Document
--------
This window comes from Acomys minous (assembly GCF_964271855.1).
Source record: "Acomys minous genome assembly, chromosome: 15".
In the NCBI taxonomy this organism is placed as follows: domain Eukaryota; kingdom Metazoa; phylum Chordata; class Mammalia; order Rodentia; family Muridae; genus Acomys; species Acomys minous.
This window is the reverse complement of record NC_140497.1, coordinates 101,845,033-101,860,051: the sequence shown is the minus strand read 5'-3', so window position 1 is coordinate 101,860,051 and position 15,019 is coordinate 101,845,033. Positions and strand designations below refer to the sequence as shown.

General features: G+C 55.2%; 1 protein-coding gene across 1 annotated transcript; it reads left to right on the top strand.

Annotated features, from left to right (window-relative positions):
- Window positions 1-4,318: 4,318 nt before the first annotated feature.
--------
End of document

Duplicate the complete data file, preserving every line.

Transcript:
This window comes from Acomys minous (assembly GCF_964271855.1).
Source record: "Acomys minous genome assembly, chromosome: 15".
In the NCBI taxonomy this organism is placed as follows: domain Eukaryota; kingdom Metazoa; phylum Chordata; class Mammalia; order Rodentia; family Muridae; genus Acomys; species Acomys minous.
This window is the reverse complement of record NC_140497.1, coordinates 101,845,033-101,860,051: the sequence shown is the minus strand read 5'-3', so window position 1 is coordinate 101,860,051 and position 15,019 is coordinate 101,845,033. Positions and strand designations below refer to the sequence as shown.

General features: G+C 55.2%; 1 protein-coding gene across 1 annotated transcript; it reads left to right on the top strand.

Annotated features, from left to right (window-relative positions):
- Window positions 1-4,318: 4,318 nt before the first annotated feature.